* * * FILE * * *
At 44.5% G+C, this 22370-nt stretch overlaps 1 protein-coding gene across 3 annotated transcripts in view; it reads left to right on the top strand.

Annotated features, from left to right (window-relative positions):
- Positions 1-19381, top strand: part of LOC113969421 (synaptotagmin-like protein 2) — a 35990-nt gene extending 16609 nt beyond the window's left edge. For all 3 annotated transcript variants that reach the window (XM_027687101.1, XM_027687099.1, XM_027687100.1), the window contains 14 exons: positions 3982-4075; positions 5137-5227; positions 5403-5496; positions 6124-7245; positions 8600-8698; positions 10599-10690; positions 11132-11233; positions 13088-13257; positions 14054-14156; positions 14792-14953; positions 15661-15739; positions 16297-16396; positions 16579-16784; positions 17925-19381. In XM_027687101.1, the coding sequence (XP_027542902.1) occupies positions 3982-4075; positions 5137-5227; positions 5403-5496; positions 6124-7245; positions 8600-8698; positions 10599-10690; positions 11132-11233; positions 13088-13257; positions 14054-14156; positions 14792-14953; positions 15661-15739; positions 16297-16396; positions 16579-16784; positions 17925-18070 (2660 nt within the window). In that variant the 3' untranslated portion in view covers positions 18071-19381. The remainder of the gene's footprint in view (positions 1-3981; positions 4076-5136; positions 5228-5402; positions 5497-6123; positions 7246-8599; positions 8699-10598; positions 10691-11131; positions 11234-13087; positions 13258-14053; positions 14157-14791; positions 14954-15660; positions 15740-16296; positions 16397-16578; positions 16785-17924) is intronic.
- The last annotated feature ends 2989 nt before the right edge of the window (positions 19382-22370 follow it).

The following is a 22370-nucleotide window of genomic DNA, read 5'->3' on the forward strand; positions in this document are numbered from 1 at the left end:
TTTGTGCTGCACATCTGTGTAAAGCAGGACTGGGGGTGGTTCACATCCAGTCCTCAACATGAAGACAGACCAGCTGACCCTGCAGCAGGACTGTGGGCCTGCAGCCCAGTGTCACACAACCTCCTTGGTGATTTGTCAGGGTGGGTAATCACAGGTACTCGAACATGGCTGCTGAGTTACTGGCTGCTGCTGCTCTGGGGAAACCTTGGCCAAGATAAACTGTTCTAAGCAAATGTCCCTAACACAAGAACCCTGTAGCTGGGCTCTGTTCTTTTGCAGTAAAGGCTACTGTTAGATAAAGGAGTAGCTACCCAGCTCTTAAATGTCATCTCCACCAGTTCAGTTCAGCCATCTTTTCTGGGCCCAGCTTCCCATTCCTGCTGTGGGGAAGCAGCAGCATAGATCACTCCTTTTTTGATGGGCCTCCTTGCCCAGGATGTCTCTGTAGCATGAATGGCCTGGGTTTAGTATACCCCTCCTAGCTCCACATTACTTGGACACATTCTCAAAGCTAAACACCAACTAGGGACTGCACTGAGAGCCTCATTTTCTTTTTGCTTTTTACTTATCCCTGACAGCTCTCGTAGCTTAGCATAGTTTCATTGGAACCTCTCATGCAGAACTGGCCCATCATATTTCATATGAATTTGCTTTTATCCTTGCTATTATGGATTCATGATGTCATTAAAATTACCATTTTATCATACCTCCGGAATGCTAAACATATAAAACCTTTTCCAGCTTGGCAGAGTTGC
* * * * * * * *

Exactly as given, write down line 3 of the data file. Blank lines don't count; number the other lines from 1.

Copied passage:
- Positions 1-19381, top strand: part of LOC113969421 (synaptotagmin-like protein 2) — a 35990-nt gene extending 16609 nt beyond the window's left edge. For all 3 annotated transcript variants that reach the window (XM_027687101.1, XM_027687099.1, XM_027687100.1), the window contains 14 exons: positions 3982-4075; positions 5137-5227; positions 5403-5496; positions 6124-7245; positions 8600-8698; positions 10599-10690; positions 11132-11233; positions 13088-13257; positions 14054-14156; positions 14792-14953; positions 15661-15739; positions 16297-16396; positions 16579-16784; positions 17925-19381. In XM_027687101.1, the coding sequence (XP_027542902.1) occupies positions 3982-4075; positions 5137-5227; positions 5403-5496; positions 6124-7245; positions 8600-8698; positions 10599-10690; positions 11132-11233; positions 13088-13257; positions 14054-14156; positions 14792-14953; positions 15661-15739; positions 16297-16396; positions 16579-16784; positions 17925-18070 (2660 nt within the window). In that variant the 3' untranslated portion in view covers positions 18071-19381. The remainder of the gene's footprint in view (positions 1-3981; positions 4076-5136; positions 5228-5402; positions 5497-6123; positions 7246-8599; positions 8699-10598; positions 10691-11131; positions 11234-13087; positions 13258-14053; positions 14157-14791; positions 14954-15660; positions 15740-16296; positions 16397-16578; positions 16785-17924) is intronic.